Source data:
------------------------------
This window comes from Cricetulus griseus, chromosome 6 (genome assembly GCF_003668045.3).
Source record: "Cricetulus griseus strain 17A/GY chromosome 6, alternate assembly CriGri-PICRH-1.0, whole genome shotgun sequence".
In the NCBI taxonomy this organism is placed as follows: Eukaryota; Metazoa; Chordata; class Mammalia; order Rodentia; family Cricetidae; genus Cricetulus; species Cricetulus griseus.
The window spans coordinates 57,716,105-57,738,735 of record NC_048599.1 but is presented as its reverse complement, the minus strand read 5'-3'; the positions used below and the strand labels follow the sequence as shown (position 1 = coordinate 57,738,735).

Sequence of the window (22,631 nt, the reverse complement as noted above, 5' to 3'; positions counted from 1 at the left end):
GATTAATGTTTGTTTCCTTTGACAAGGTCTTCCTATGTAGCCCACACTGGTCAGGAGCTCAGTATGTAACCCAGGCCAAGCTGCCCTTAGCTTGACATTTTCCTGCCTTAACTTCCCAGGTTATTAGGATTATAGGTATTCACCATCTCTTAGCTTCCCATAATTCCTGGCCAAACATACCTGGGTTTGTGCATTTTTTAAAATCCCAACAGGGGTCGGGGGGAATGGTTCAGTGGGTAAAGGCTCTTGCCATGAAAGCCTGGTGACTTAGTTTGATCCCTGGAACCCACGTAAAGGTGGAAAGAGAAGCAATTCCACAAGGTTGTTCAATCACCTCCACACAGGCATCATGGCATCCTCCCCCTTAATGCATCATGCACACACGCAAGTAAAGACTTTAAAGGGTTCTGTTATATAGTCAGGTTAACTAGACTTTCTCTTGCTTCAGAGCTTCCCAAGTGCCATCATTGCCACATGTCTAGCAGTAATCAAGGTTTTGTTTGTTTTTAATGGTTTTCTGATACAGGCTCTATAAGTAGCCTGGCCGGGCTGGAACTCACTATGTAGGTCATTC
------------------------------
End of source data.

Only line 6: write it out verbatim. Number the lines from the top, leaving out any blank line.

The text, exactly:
GATTAATGTTTGTTTCCTTTGACAAGGTCTTCCTATGTAGCCCACACTGGTCAGGAGCTCAGTATGTAACCCAGGCCAAGCTGCCCTTAGCTTGACATTTTCCTGCCTTAACTTCCCAGGTTATTAGGATTATAGGTATTCACCATCTCTTAGCTTCCCATAATTCCTGGCCAAACATACCTGGGTTTGTGCATTTTTTAAAATCCCAACAGGGGTCGGGGGGAATGGTTCAGTGGGTAAAGGCTCTTGCCATGAAAGCCTGGTGACTTAGTTTGATCCCTGGAACCCACGTAAAGGTGGAAAGAGAAGCAATTCCACAAGGTTGTTCAATCACCTCCACACAGGCATCATGGCATCCTCCCCCTTAATGCATCATGCACACACGCAAGTAAAGACTTTAAAGGGTTCTGTTATATAGTCAGGTTAACTAGACTTTCTCTTGCTTCAGAGCTTCCCAAGTGCCATCATTGCCACATGTCTAGCAGTAATCAAGGTTTTGTTTGTTTTTAATGGTTTTCTGATACAGGCTCTATAAGTAGCCTGGCCGGGCTGGAACTCACTATGTAGGTCATTC